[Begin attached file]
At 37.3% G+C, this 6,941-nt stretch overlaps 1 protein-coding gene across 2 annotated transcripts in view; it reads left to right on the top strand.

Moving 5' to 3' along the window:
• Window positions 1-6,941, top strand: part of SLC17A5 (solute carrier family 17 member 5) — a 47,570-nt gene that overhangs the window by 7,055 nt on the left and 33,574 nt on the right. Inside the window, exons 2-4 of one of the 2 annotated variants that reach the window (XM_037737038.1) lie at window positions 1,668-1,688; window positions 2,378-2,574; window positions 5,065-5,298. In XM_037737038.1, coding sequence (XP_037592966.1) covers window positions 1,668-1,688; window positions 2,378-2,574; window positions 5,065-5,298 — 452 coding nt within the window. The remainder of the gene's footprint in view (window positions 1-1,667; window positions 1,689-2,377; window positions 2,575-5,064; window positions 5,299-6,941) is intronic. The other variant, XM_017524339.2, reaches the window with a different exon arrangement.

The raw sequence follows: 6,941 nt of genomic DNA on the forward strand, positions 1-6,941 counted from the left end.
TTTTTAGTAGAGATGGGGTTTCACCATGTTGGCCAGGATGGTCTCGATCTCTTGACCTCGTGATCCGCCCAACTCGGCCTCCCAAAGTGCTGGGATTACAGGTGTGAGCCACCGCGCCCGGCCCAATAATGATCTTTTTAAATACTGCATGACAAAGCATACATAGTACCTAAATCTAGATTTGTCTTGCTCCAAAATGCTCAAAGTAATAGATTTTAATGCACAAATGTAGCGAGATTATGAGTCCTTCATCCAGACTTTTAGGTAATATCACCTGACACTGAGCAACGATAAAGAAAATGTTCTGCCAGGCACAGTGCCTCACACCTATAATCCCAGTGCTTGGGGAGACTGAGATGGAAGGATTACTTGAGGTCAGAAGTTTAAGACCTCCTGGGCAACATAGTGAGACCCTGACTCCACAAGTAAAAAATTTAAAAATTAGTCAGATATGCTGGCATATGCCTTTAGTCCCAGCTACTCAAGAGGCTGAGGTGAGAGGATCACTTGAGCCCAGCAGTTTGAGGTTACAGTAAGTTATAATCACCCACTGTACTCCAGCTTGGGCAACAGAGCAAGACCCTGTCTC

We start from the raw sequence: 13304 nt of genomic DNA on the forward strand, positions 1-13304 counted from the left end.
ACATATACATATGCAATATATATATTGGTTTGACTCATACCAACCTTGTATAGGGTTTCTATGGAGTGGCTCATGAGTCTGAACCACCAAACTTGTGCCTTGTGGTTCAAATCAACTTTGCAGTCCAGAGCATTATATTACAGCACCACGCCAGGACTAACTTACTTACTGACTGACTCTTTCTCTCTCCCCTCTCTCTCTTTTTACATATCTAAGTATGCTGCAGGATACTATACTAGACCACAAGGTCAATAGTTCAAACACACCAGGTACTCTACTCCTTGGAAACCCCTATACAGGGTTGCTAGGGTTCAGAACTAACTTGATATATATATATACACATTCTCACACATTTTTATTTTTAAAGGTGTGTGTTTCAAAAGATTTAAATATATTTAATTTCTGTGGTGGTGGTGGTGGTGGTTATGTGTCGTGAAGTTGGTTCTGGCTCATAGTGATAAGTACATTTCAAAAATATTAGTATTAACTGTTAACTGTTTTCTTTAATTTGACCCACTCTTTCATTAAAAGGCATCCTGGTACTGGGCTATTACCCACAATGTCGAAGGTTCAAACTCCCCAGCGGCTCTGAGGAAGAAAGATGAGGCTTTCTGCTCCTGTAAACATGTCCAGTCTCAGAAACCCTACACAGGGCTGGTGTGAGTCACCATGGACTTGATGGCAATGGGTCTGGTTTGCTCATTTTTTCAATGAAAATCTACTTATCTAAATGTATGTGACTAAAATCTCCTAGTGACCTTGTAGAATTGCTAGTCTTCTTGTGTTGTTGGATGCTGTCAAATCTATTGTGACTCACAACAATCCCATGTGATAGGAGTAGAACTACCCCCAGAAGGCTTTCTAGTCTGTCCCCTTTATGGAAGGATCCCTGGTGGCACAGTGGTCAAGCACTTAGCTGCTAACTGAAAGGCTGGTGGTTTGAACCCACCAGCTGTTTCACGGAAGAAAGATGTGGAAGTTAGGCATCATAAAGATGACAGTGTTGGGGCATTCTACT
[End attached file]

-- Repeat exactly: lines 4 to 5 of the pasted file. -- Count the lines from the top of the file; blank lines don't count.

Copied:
The raw sequence follows: 6,941 nt of genomic DNA on the forward strand, positions 1-6,941 counted from the left end.
TTTTTAGTAGAGATGGGGTTTCACCATGTTGGCCAGGATGGTCTCGATCTCTTGACCTCGTGATCCGCCCAACTCGGCCTCCCAAAGTGCTGGGATTACAGGTGTGAGCCACCGCGCCCGGCCCAATAATGATCTTTTTAAATACTGCATGACAAAGCATACATAGTACCTAAATCTAGATTTGTCTTGCTCCAAAATGCTCAAAGTAATAGATTTTAATGCACAAATGTAGCGAGATTATGAGTCCTTCATCCAGACTTTTAGGTAATATCACCTGACACTGAGCAACGATAAAGAAAATGTTCTGCCAGGCACAGTGCCTCACACCTATAATCCCAGTGCTTGGGGAGACTGAGATGGAAGGATTACTTGAGGTCAGAAGTTTAAGACCTCCTGGGCAACATAGTGAGACCCTGACTCCACAAGTAAAAAATTTAAAAATTAGTCAGATATGCTGGCATATGCCTTTAGTCCCAGCTACTCAAGAGGCTGAGGTGAGAGGATCACTTGAGCCCAGCAGTTTGAGGTTACAGTAAGTTATAATCACCCACTGTACTCCAGCTTGGGCAACAGAGCAAGACCCTGTCTC